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In the 1960s and early 1970s, most of us entered the School of Natural Resources because we loved being outdoors and dreamed of a career that would keep us close to the forests and lakes and mountains that we loved. I loved hiking and fishing; others loved hunting ducks and deer, but all of us had the wilderness in our souls. The school had a feeling of camaraderie at the time, and I think most of us thought of ourselves as natural resource students first, and University of Michigan students second. In addition, both of us were at the school when the first Earth Day happened, so our environmental interests coincided with the awakening feeling that caring for the environment should become an urgent national priority.

He asked who my favorite professor had been, and I answered S. Ross Tocher, a charismatic man who taught park planning and nature interpretation, and who introduced me to photography and spurred my buying of a good quality camera. Dr. Tocher gave me a start on my careers in interpretation and photography through his classes, and asking me if I would like to participate in an arboretum design for Chippewa Nature Center in Midland, Michigan, along with a landscape architecture student. This was the first time I participated in a project at a professional level, and it was thrilling. Tocher later moved to the Puget Sound region and spent his retirement years about ten miles from where I now live, though we didn’t get reaquainted in later years, something I now regret, since this great man passed away several years ago.

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My new trail acquaintance had spent the early part of his career working for the U.S. Forest Service in the Monte Cristo Ranger District in Washington State’s Cascade Mountains. He wasn’t a forester, but he recalled asking his forester colleagues if the timber harvest they were hauling out of the woods was sustainable. That would have been in the early 1980s, when logging was increased dramatically on Forest Service lands. They laughed and said absolutely not, but there was nothing they could do about it. One of their agency’s goals at the time was to make sure that all the old-growth timber on the district was harvested by 2010. They didn’t quite reach their goal, despite a valiant effort that left much of the Pacific Northwest with a brush cut, because the increasing scarcity of the Spotted Owl intervened and effectively cut off the harvest. Thank God and his little owl.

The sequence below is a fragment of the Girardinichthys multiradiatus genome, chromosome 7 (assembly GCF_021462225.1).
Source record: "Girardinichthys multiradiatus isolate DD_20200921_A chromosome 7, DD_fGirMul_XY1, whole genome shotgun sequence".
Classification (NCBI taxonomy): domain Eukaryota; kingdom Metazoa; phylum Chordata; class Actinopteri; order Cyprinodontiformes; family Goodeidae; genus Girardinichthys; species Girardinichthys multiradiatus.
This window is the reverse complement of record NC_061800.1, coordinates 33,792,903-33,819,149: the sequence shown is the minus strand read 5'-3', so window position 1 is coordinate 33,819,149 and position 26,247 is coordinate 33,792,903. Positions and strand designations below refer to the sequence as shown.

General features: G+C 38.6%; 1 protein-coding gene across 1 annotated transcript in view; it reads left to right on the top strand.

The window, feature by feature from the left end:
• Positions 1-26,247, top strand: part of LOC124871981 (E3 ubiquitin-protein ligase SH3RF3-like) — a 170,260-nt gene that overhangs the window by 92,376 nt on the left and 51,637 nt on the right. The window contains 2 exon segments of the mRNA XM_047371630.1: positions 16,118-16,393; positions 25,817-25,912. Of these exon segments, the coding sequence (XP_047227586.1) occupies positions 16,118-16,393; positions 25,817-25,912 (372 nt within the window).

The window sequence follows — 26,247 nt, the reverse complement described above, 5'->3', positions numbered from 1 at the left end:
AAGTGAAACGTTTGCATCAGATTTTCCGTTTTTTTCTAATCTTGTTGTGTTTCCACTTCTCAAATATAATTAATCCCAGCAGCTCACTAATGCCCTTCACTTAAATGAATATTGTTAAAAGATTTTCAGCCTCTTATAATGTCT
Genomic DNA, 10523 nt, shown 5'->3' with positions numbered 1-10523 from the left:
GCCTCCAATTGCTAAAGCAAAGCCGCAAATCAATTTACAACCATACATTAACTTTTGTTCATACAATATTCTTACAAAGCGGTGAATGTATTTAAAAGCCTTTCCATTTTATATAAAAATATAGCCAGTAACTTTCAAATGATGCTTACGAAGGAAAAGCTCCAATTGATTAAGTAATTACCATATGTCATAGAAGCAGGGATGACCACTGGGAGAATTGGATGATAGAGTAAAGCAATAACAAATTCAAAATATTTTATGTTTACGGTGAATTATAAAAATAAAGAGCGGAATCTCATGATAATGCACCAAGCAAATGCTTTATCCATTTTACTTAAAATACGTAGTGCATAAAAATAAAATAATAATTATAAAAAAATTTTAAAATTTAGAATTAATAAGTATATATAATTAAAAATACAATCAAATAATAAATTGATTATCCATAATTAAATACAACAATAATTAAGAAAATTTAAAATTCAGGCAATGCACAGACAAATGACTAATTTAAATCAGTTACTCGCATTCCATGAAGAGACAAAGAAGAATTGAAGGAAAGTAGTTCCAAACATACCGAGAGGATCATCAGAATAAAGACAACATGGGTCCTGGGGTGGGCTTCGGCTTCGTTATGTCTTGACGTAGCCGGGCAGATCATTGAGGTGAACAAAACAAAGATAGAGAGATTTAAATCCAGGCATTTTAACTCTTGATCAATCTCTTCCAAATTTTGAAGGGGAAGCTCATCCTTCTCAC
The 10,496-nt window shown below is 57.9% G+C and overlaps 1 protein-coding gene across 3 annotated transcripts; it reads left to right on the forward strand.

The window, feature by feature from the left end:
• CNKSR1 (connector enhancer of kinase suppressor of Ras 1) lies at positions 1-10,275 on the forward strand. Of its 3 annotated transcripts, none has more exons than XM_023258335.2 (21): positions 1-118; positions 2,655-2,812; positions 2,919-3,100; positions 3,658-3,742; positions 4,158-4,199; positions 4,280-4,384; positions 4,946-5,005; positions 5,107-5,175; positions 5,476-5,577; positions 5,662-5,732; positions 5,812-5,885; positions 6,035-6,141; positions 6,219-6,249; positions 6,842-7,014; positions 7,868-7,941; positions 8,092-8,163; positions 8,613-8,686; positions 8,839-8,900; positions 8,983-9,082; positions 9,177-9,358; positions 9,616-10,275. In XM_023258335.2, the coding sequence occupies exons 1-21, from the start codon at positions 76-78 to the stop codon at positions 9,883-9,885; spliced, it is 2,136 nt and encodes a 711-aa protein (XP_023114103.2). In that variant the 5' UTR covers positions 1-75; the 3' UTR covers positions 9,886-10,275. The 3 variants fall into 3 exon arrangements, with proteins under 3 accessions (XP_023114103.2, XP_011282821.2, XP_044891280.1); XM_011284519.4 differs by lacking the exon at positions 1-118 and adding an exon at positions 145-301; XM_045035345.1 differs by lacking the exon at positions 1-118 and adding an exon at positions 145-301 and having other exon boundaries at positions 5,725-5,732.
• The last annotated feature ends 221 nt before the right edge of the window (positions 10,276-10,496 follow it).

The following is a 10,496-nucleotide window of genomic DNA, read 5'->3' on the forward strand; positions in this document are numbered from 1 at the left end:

I told my new friend about my zigzag career path, having worked as a nature center director in upstate New York and as a freelance nature photographer in the years since, as well as shorter stints with the National Park Service and Bureau of Land Management. I even did three summers of challenging work fighting forest fires in the California mountains.

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He spent the latter part of his career working for Seattle City Light doing environmental projects. And he spent lots of his own time in the mountains, enjoying the glorious yearly summer respite between spring and autumn rains in this moist region.

This conversation got me thinking about others I went to school with and the paths their lives have taken. Most I lost contact with, of course, but I’ve run across the names of some through the years in various ways. My roommate at forestry summer semester went into the Peace Corps and spent five years working on natural resources in Columbia, before the drug trade turned it into a terrifying place for outsiders. He later became a craftsman, creating a company that forged decorative bronze bells. I ran into him at an art show some 15 years ago in Cleveland, where we each had a booth.

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Another friend, for whom I was an usher at his wedding, went to graduate school, and later became a professor in Arizona. I heard him talking on NPR’s All Things Considered a few years back about tourism, his specialty. Another worked at a nature center, then departed for grad school and spent the rest of his career in Wisconsin doing graphics and photography for a university.